Objective: To determine the safety and efficacy of nasal continuous positive airway pressure (CPAP) for obstructive sleep apnea (OSA) during childhood and the effects of growth and maturation on CPAP requirements.
Design: Retrospective study with use of a written questionnaire administered to pediatric practitioners treating sleep disorders.
Setting: Nine academic pediatric sleep disorders centers.
Results: Data were obtained for 94 patients. Three percent of patients receiving CPAP were less than 1 year, 29% were 1 to 5 years, 36% were 6 to 12 years, and 32% were 13 to 19 years of age; 64% were boys. The longest duration of CPAP use was 4 years. Indications for CPAP included OSA associated with obesity (27%), craniofacial anomalies (25%), idiopathic OSA persisting after adenoidectomy and tonsillectomy (17%), and trisomy 21 (13%). Continuous positive airway pressure was effective in 81 patients (86%), in one patient it was unsuccessful, and in 12 patients compliance was inadequate. The median pressure required was 8 cm H2O (range, 4 to 20 cm H2O); pressure requirements were independent of age or diagnosis. Twenty-two percent of patients eventually required a modification of CPAP levels. Complications of CPAP were minor. Sixty-four percent of centers reported difficulty in obtaining funding for CPAP.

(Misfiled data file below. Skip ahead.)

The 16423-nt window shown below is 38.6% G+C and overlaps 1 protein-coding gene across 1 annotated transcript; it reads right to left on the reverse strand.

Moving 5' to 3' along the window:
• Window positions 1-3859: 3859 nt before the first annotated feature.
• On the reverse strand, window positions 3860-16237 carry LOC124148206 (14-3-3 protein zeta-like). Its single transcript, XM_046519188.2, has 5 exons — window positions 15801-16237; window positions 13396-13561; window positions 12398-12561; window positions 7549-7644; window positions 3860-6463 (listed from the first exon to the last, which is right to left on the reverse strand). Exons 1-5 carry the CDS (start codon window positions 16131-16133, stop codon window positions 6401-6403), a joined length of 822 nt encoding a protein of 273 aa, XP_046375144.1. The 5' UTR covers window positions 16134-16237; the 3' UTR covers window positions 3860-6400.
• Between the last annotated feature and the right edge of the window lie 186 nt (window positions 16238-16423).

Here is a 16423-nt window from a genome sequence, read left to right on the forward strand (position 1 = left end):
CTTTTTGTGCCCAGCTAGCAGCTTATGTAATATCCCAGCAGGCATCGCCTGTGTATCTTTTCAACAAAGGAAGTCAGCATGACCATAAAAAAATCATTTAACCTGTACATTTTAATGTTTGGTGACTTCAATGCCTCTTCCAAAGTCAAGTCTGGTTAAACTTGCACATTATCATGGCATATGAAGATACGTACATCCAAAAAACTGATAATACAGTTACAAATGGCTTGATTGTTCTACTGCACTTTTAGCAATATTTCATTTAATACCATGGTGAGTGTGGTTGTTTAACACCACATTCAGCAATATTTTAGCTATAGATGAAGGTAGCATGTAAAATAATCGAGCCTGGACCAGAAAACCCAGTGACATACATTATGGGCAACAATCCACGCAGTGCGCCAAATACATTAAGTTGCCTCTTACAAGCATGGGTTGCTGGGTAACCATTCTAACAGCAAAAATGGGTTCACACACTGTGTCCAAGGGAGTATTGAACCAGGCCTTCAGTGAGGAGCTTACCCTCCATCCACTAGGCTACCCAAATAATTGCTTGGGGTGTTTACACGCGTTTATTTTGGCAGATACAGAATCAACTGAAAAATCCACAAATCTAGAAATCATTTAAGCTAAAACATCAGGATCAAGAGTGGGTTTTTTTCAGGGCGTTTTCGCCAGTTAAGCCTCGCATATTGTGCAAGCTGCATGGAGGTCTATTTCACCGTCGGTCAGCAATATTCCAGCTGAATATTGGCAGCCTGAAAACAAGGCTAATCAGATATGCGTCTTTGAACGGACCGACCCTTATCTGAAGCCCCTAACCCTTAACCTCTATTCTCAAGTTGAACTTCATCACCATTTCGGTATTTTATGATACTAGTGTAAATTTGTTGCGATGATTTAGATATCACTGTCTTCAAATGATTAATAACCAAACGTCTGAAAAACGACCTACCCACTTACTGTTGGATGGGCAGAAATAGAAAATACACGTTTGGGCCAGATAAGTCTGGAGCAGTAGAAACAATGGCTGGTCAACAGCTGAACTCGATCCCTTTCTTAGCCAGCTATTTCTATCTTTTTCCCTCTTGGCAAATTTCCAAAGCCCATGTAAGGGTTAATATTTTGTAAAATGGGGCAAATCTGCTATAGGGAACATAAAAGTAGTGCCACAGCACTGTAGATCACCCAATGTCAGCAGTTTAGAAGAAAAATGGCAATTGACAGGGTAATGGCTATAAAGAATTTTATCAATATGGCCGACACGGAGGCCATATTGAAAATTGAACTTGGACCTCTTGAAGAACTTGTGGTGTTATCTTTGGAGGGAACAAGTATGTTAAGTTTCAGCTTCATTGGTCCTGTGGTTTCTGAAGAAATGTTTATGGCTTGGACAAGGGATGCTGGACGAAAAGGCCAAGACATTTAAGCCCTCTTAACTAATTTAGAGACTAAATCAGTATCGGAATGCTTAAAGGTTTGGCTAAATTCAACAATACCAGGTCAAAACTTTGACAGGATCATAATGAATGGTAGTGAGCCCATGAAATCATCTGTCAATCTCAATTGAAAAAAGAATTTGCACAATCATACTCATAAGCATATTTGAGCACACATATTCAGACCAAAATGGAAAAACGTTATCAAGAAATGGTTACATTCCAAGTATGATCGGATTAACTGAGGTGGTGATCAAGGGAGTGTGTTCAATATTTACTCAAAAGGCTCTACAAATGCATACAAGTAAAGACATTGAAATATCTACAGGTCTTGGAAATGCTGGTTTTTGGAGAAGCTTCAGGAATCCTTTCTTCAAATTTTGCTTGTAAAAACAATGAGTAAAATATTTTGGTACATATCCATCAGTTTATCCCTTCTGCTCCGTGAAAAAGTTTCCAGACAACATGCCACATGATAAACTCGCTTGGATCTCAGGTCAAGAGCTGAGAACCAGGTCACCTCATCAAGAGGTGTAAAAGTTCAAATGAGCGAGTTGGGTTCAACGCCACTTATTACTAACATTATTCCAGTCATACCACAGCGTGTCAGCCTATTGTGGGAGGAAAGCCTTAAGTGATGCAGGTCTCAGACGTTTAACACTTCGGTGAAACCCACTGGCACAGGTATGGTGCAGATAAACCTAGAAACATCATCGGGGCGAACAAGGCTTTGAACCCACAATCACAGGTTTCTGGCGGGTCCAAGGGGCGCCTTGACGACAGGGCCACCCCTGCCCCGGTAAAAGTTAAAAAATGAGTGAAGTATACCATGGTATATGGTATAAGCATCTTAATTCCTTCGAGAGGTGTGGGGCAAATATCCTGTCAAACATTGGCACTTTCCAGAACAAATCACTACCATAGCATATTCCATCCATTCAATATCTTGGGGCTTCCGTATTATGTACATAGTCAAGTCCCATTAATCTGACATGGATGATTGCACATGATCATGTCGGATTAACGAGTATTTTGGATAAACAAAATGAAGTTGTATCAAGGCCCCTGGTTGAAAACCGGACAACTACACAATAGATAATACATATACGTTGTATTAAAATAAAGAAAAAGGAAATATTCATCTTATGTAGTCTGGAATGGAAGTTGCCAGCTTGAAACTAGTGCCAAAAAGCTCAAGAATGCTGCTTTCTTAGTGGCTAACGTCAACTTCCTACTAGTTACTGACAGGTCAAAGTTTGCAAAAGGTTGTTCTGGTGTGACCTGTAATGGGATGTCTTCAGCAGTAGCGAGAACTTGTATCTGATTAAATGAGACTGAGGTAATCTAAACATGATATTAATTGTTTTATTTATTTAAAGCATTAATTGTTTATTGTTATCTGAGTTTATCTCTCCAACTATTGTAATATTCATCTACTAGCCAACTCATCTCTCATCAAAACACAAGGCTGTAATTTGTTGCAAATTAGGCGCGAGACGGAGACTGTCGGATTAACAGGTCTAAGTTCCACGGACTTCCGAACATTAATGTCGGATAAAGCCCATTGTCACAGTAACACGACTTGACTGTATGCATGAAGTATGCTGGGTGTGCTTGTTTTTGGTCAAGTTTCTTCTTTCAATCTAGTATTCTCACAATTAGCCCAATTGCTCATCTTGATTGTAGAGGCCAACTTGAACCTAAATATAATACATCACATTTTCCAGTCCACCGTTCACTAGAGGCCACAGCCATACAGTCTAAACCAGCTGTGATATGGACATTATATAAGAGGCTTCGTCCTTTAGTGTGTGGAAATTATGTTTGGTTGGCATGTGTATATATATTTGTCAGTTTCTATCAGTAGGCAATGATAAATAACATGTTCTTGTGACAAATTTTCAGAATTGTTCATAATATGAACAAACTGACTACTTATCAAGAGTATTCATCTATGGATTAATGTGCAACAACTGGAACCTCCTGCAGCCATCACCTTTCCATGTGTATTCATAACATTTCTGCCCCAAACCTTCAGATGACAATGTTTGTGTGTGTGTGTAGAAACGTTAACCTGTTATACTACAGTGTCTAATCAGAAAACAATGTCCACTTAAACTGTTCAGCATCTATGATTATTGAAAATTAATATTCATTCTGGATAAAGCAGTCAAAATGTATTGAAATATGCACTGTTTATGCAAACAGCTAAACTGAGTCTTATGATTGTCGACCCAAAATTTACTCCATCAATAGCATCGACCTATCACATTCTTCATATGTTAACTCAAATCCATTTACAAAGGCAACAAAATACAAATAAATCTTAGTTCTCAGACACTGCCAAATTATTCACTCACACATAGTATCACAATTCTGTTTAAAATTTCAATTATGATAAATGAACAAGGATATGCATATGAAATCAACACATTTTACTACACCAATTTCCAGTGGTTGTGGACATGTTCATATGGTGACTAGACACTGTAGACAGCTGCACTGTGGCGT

Conclusions: Continuous positive airway pressure is safe, effective, and well tolerated by children and adolescents with OSA. Experience in infants is limited. As pressure requirements change with patient growth, we recommend that CPAP requirements be regularly reevaluated over time. The marked center-to-center variability in CPAP use suggests that specific indications for this therapy require clarification.